The wife of Mr. Calder, the Headmaster of the Grammar Schools at Goole and Holmfirth has a prophetic indication of the houses they will live in
Type of Spiritual Experience
A description of the experience
The Future and Beyond – H F Saltmarsh
The case will be found in Mrs. Lyttelton's book, Some Cases of Prediction, It is given there in full on page 106 et seq. I will give only a very brief summary.
Mr. Calder, the Headmaster of the Grammar School at Goole, wrote to Mrs. Lyttelton, after her broadcast talk on precognition, giving a full account of two precognitive dreams experienced by his wife.
In 1928 he was appointed headmaster of Holmfirth Secondary School in Yorkshire. Before leaving Middlesex, where they then resided, Mrs. Calder, who had never been to Yorkshire, dreamed of an old grey stone house, set in a lovely valley through which ran a stream of clear but black-looking water. In their house-hunting near Holmfirth they came across the very house which Mrs. Calder had seen in her dream; they took it, or rather one half of it, and moved in in August 1922.
They found that the water of the stream was frequently discoloured by indigo from a near-by dye-works. In her dream Mrs. Calder had seen that only one half of the house was occupied and that outside the door of that half was a barrel which was used as a dog kennel. When they went to live there, though the other half was occupied, there was no barrel.
A year or so later, there was a change of tenants of the other half of the house. When the new people arrived they brought with them a dog and placed a barrel outside the door for its kennel. So much for the first dream.
In December 1930 Mr. Calder was appointed headmaster of Goole Grammar School, which, of course, meant another move. On 28th December Mrs. Calder dreamed of a dark red house standing on a corner of two streets. She described it to Mr. Calder next day and said that she felt convinced that they would have to live in it, though she was depressed at the prospect. Her precognition was fulfilled in every respect.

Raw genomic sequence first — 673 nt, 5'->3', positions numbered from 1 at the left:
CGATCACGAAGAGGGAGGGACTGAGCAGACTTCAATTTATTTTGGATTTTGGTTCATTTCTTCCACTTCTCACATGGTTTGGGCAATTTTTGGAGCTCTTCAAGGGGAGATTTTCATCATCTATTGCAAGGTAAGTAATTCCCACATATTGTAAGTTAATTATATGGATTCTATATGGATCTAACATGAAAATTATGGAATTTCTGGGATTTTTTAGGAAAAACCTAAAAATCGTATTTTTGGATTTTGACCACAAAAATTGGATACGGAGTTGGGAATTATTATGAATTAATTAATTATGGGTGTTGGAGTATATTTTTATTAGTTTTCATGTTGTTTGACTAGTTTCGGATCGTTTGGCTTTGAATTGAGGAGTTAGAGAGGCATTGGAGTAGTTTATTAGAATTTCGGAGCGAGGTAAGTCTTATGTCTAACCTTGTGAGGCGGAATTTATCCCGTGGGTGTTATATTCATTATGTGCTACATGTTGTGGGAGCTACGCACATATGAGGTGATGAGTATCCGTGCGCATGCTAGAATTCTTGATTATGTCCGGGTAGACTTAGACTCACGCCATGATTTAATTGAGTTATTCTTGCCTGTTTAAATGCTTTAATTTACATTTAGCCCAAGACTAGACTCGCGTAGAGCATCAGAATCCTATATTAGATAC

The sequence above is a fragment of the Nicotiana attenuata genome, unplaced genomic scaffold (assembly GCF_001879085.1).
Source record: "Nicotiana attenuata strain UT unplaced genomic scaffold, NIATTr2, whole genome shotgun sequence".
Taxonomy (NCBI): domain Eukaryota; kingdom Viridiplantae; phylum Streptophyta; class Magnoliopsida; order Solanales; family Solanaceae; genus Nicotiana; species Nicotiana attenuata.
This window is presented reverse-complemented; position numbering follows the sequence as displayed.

The confirmatory evidence of this case is excellent. Although there are several instances of persons having dreams of places they have never seen, but subsequently visit, this case is specially interesting in several respects. It is particularly detailed, and the two experiences are exactly similar in character in so far as they both refer to a house in which the dreamer is going to live. In the second dream, it might have been contemporary clairvoyance, but if so, why should Mrs Calder have had an image of that particular house? That in itself constitutes a precognition.
The detail of the colour of the stream in the first case is good. But perhaps the most interesting point about the case is that of the dog kennel. It really looks as though the prevision were dated. It was not an image of the appearance of the house as it was at the time of dream, or when Mr. and Mrs. Calder first went to live there, as one would have imagined it would be, but it was of its appearance at a later date. Why these queer details should be given is most puzzling; I cannot help feeling that if we could understand them, and be able to account for the trivialities which we so often find, we should be a long way towards solving the problem of precognition itself. This, then, is the representative sample of the kind of evidence which we have for precognition. I submit that it is of such quality and of such amount that it cannot lightly be set aside as mere coincidence or imaginative nonsense.